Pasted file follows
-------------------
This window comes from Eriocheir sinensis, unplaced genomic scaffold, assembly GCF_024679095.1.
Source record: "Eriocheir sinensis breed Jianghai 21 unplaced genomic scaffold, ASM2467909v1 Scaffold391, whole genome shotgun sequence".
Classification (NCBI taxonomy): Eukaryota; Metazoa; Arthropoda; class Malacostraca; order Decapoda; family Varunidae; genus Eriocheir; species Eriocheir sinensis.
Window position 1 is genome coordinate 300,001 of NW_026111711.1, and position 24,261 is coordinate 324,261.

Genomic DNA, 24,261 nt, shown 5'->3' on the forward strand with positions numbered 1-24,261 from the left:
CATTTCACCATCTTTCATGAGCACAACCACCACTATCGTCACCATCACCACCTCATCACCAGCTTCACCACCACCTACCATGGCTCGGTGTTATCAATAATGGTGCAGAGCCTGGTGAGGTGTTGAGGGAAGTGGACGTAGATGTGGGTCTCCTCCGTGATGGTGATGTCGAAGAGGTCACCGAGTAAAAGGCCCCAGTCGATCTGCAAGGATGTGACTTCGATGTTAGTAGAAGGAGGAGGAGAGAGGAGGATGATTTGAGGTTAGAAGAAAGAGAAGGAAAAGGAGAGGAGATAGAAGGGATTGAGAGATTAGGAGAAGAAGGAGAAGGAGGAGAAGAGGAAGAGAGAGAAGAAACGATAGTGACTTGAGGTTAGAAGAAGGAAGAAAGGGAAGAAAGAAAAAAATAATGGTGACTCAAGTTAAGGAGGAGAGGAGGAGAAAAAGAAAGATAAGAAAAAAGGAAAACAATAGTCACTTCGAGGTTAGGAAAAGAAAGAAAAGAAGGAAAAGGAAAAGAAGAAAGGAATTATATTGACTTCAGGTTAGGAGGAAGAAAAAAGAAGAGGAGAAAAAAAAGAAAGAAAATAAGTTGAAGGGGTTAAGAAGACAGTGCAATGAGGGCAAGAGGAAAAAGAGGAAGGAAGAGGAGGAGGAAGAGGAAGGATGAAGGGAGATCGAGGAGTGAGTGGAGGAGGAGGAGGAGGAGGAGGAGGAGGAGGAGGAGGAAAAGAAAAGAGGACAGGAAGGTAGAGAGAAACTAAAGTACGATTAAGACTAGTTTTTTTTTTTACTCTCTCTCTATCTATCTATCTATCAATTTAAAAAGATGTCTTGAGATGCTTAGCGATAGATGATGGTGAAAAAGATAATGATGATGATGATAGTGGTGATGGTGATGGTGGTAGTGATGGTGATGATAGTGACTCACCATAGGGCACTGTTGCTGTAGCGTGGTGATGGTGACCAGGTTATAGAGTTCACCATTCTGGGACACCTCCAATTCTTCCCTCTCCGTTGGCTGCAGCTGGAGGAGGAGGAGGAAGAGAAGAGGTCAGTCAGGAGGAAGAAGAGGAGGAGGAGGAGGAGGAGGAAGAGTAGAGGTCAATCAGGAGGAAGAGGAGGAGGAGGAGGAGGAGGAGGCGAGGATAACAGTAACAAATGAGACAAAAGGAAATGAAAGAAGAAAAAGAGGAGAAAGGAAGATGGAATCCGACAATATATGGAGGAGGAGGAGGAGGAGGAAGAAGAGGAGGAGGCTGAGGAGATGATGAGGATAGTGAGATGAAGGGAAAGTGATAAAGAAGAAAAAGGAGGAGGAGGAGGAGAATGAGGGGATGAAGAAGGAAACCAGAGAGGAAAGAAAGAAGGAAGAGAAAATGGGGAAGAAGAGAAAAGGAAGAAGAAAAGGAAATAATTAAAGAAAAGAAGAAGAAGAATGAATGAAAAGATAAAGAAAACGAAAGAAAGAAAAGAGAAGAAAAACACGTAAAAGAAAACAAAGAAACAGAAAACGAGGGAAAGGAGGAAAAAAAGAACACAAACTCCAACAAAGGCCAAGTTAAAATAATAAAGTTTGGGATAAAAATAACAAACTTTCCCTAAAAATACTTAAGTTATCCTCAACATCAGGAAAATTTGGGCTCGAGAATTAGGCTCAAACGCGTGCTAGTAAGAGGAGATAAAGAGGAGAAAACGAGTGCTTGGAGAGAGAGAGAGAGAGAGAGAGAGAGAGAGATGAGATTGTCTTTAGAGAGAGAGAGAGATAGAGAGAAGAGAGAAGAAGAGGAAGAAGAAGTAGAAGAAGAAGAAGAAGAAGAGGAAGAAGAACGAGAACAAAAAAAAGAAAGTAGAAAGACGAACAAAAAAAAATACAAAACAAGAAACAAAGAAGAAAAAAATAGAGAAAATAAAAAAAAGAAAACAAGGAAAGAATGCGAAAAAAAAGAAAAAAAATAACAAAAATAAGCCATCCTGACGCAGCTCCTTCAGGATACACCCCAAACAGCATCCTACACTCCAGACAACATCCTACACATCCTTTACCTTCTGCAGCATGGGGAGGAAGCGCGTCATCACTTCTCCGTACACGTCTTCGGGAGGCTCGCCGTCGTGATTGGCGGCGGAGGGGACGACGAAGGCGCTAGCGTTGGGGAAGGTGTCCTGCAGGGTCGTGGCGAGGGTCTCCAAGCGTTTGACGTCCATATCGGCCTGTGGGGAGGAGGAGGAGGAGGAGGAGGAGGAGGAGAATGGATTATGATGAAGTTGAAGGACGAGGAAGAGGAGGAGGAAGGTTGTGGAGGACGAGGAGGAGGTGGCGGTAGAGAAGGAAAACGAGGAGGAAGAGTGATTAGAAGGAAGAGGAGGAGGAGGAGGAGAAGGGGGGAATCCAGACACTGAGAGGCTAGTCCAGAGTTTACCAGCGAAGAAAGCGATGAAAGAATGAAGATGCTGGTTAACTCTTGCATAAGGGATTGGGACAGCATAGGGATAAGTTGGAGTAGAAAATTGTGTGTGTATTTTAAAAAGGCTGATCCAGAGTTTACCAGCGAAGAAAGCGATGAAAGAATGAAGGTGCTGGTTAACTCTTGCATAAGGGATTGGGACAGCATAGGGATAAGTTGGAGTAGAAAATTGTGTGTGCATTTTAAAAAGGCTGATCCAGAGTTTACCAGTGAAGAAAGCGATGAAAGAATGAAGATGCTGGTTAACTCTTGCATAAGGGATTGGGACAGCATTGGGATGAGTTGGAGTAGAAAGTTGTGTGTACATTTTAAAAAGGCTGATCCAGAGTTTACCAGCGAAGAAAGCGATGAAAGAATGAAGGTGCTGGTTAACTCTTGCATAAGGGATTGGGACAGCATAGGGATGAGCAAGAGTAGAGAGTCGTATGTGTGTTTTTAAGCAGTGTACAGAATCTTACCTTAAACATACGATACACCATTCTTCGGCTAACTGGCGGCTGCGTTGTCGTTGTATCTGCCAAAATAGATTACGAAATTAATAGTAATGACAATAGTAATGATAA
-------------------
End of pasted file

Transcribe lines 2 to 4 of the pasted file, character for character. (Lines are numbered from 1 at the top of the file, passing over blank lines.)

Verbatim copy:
Source record: "Eriocheir sinensis breed Jianghai 21 unplaced genomic scaffold, ASM2467909v1 Scaffold391, whole genome shotgun sequence".
Classification (NCBI taxonomy): Eukaryota; Metazoa; Arthropoda; class Malacostraca; order Decapoda; family Varunidae; genus Eriocheir; species Eriocheir sinensis.
Window position 1 is genome coordinate 300,001 of NW_026111711.1, and position 24,261 is coordinate 324,261.